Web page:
Imagine that you are lying down, and your lower leg is crawling. The pain is so intense that it makes you want to scream. It doesn’t give up and it’s hard to reach the muscles. When you try to move your legs, you feel paralyzed. Sound familiar?
According to American Family Physicians, leg pain at night affects up to 60 percent of adults. Sometimes called a muscle cramp or charley horse, it occurs when one or more muscles in the leg tighten involuntarily.
Leg cramps usually affect the gastrocnemius (calf) muscles that cover the back of each leg from the ankle to the knee. However, they can affect the muscles in the front of each thigh (quadriceps) and the muscles in the back of each thigh (hamstrings).
You may be awake or asleep during leg cramps. In most cases, the muscle relaxes in less than 10 minutes. Your feet may be sore and tender after a day. Frequent calf cramps at night can disrupt your sleep.
Leg pain during sleep is more common in women and the elderly.
Causes leg pain at night
Experts do not know exactly why the legs drag at night. However, there are known factors that increase your risk. In most cases, leg swelling at night is idiopathic, which means that their exact cause is unknown.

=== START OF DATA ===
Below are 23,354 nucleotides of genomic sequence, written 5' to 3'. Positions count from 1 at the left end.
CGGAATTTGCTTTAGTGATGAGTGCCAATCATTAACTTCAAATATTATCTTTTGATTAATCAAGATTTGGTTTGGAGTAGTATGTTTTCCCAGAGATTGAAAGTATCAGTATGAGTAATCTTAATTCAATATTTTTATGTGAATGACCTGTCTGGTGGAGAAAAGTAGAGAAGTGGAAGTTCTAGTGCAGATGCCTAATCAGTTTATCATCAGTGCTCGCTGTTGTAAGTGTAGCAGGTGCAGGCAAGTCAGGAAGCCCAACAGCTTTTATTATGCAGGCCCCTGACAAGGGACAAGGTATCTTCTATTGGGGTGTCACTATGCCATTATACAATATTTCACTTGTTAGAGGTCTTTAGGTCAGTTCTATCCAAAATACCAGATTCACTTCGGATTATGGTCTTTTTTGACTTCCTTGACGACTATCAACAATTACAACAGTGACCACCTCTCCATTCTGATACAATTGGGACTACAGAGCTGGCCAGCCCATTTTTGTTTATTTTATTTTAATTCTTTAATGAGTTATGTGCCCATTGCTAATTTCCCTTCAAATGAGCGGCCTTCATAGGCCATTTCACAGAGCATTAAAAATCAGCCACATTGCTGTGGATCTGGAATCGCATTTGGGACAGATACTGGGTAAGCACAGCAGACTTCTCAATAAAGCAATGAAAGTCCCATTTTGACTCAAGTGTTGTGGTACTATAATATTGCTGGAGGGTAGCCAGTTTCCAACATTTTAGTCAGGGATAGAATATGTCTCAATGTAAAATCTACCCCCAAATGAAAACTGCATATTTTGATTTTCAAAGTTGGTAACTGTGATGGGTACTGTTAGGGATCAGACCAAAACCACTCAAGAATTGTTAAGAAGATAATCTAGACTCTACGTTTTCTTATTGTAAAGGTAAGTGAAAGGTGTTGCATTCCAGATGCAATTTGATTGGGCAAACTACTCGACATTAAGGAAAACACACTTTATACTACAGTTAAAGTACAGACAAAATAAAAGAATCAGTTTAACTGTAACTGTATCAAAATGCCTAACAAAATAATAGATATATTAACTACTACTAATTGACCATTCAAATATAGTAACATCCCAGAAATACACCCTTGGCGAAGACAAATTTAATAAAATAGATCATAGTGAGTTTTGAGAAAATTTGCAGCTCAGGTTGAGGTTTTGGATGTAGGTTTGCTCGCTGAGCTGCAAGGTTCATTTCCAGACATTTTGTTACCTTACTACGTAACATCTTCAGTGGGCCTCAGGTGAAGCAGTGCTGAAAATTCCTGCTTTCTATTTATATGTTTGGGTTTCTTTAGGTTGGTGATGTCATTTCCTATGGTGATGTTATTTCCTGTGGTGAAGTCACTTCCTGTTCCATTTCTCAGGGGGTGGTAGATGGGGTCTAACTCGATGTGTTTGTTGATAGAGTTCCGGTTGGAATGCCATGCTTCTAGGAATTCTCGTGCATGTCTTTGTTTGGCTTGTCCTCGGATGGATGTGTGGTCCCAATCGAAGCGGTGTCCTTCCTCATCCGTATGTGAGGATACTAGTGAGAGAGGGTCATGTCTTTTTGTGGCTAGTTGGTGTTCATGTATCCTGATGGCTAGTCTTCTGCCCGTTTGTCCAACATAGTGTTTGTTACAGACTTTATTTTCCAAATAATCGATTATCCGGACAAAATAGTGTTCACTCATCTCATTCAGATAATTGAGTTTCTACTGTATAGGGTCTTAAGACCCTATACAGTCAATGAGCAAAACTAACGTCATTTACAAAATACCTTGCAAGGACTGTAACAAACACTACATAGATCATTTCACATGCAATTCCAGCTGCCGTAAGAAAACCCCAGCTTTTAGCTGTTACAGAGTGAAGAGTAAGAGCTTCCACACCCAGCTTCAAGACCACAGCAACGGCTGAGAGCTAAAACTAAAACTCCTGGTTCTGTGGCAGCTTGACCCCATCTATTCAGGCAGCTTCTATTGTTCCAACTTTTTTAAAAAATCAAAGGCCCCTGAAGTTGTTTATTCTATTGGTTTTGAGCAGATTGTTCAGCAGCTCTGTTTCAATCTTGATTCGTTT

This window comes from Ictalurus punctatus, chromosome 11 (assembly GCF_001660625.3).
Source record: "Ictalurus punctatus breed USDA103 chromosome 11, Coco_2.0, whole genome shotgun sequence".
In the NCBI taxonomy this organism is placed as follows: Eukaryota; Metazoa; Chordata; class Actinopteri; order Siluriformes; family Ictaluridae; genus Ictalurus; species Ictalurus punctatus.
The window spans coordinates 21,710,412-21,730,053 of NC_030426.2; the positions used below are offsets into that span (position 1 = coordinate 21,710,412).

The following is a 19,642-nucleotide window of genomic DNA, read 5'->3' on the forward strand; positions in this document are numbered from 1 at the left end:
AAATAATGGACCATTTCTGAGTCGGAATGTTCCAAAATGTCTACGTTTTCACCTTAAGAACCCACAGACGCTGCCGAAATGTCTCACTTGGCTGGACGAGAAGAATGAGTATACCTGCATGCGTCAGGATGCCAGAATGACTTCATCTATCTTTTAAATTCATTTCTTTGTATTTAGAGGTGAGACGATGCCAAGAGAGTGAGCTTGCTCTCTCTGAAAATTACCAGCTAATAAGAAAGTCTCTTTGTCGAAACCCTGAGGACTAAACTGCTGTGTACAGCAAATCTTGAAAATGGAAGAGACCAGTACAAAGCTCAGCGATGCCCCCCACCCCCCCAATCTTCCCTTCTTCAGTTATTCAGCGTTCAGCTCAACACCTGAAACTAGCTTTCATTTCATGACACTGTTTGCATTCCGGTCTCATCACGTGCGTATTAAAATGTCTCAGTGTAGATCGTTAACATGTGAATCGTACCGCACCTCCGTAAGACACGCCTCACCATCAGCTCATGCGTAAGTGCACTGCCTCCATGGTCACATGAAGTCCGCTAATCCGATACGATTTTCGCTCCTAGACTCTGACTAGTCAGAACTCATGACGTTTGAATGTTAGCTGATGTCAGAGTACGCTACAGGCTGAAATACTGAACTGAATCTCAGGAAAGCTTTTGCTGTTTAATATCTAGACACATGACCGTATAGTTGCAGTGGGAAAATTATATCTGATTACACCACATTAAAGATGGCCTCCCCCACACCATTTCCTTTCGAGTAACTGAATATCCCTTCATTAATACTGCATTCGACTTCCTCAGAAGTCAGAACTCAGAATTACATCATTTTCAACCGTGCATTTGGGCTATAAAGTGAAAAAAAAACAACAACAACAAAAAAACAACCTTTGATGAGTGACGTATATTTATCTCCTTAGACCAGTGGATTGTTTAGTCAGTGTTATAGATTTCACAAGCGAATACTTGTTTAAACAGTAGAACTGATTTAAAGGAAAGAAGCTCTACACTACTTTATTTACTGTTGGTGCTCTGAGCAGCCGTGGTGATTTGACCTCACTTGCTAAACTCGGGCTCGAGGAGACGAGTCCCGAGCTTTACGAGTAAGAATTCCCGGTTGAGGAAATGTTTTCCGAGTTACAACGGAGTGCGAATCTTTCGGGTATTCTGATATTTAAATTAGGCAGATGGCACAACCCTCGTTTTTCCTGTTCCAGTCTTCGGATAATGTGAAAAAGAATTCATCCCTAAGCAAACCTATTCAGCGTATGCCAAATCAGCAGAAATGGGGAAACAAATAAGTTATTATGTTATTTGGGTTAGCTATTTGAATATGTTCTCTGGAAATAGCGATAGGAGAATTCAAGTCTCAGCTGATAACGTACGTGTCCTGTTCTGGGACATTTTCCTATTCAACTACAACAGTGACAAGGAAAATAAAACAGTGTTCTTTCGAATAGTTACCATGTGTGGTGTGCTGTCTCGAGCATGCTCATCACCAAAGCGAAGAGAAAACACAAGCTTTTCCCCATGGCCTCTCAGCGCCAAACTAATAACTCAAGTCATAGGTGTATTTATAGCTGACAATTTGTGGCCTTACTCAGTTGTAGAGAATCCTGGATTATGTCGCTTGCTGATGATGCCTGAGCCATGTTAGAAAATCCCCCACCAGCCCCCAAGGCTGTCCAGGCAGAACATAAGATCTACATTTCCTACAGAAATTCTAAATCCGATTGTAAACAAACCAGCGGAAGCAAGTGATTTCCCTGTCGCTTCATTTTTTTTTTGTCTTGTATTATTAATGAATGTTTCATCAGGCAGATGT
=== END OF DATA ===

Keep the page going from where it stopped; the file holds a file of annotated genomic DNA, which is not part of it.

Leg pain at night can be related to the position of the feet. We usually sleep with our feet and toes tucked away from the rest of our body, a position known as flexed feet. This shortens the calf muscles and makes them more susceptible to pulling.
Other factors that can contribute to leg pain at night include:
Sedentary lifestyle. Muscles need to be stretched regularly to function properly. Sitting for long periods of time makes the leg muscles more susceptible to pulling.
Muscle overload. Excessive exercise can cause overworked muscles and can be associated with muscle spasms.
Incorrect sitting position. Sitting cross-legged for long periods of time shortens the calf muscles, which can lead to cramps.
Stop for a long time. Studies have shown that people who stand for long periods of time at work are more likely to experience leg pain at night.
Abnormal nerve activity. Electromyographic studies have shown that leg cramps are associated with increased nerve impulses and abnormal impulses.
Shortening of tendons. Ligaments that connect muscles and bones naturally shorten over time. This leads to muscle stiffness.